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Posted at 9:30 AM ET, 08/25/2010

Rankled cartoonist says National Intelligence chief used altered image without OK

By Michael Cavna


cagle1.png
(Image reprinted courtesy of Daryl Cagle)


It was intended as a "feel-good" news story, light-hearted -- what many ink-stained newsfolk, in trade parlance, call a "bright."

Except political cartoonist Daryl Cagle didn't feel too good or brightly upbeat about one aspect of the story: He says he saw that his own work was being altered without his permission or consent.

On Aug. 21, my Post colleague Ellen Nakashima wrote that retired Air Force Lt. Gen. James R. Clapper, in "a PowerPoint briefing of senior staff last week," used cartoons in his content to inject laughs into his presentation. The headline said, "New intelligence chief Clapper brings sense of humor to serious job," and among the images were cartoons by Cagle and Post legend Herblock that had been re-labeled for purposes of the presentation. Clapper was into his second week as the new director of national intelligence.
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Cagle, in response, wrote on his blog this week: "What happened to the Obama Administration's professed respect for copyrights? There is little more offensive to an editorial cartoonist than to have his cartoon stolen and altered to make a different point."

Cagle, who is also a cartoon syndicator, tells Comic Riffs: "We sell our cartoons for use in PowerPoint presentations, like this one, and other government agencies have purchased the cartoons in the past, including the FBI. If any client had sought to purchase a cartoon for this kind of usage, we would have refused, because we don't allow clients to alter cartoons to have a different meaning than what the cartoonist intended."

As of press time, the director's national intelligence office said it did not yet have a comment regarding the matter.

As for comments replying to Cagle's blog entry, cartoonist Rina Piccolo wrote of Clapper: "I think you should send him a big fat bill."

By Michael Cavna  | August 25, 2010; 9:30 AM ET
Categories:  The Political Cartoon  | Tags:  Daryl Cagle, Lt. Gen. James Clapper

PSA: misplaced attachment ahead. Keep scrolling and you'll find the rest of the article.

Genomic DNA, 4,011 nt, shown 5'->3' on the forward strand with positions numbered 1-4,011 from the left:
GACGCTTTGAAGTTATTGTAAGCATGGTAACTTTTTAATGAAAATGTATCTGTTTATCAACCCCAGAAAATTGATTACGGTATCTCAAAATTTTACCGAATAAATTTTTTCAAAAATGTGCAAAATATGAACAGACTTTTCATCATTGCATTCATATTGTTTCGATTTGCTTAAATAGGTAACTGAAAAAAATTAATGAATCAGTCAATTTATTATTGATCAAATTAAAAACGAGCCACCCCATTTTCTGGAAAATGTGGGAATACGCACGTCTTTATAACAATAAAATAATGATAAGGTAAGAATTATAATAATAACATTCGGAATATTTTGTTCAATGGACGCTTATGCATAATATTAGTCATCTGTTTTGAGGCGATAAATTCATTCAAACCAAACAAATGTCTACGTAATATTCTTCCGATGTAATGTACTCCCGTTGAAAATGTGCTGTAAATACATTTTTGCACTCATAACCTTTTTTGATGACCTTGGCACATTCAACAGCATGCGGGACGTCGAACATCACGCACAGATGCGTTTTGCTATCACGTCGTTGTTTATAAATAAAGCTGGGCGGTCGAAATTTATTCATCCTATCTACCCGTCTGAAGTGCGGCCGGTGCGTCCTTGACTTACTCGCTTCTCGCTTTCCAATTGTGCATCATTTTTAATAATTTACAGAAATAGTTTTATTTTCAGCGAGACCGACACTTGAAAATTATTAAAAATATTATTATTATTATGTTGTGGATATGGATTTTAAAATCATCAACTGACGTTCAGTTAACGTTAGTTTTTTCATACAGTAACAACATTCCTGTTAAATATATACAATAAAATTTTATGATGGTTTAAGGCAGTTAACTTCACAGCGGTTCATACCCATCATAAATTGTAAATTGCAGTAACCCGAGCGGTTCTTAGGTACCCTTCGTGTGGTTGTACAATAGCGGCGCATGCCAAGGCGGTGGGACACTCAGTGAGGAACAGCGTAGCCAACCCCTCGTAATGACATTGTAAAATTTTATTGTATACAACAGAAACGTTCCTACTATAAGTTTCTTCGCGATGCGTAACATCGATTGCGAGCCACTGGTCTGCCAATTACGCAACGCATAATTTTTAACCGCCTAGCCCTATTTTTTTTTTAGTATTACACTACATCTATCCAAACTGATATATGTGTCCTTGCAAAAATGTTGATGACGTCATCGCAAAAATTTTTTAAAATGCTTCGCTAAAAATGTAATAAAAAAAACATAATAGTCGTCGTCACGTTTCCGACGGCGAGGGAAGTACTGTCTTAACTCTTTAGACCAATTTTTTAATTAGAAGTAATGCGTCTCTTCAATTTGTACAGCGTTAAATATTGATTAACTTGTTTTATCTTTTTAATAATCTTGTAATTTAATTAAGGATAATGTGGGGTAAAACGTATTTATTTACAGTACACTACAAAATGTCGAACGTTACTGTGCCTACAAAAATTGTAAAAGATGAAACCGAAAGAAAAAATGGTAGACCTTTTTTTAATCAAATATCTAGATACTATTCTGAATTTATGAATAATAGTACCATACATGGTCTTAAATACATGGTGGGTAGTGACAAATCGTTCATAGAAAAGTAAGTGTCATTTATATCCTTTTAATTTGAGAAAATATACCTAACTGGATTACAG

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Comments

I'll bet lots of people modify cartoons for their own purposes without ever thinking about copyright laws. I think the cartoonist ought to feel some pride that his/her work was chosen to be ripped-off.

Since it appears that cartoonists have no sense of humor on this subject, then you get what you deserve, nothing.

Posted by: schafer-family | August 25, 2010 5:00 PM | Report abuse

Cartooning is a business like any other and if you steal from them then you should expect to pay the consequences. Those who think that cartoonists are showing a lack of humour in this should try and put themselves in the position of the cartoonist or any other business person who has had their work or products stolen instead of passing patronising and irrelevant comment.

Posted by: gtbarker1hotmailcom | August 28, 2010 5:21 AM | Report abuse

Eh, Cagle reuses his own cartoons, so I have diminished sympathy. Here, he admits it, the lazy wastrel:
http://blog.cagle.com/daryl/2009/08/24/something-fishy-about-these-cartoons/

Posted by: anaximander471 | August 28, 2010 10:21 AM | Report abuse

When are you people going to get it? They are his property to use and reuse as he wishes and no one elses. If I stole your car because I liked the look of it would that be ok with you? Of course not, because it is your property.And if he can keep reseeling them good for him, that's between him and the people who think they are worth paying for and no one else.

Posted by: gtbarker1hotmailcom | August 28, 2010 11:28 AM | Report abuse

Hey, I didn't say Cagle couldn't or shouldn't be compensated; I just said I don't have as much sympathy for him because he's a lazy wastrel. Clearly he should be paid for his work. After all, how much lazier is a guy who doesn't even draw a cartoon to begin with so he can use it over and over and over, beating the public with it like a squishy clown hammer?

Posted by: anaximander471 | August 31, 2010 8:46 AM | Report abuse

True, but how many so-called musical artists do this? Or even whole musical genres? Seems to me I've been hearing the same rap song for the past 15 years. And what of comedians? They make a living out of telling the same gags ad infinitum?

Posted by: gtbarker1hotmailcom | September 1, 2010 3:09 AM | Report abuse

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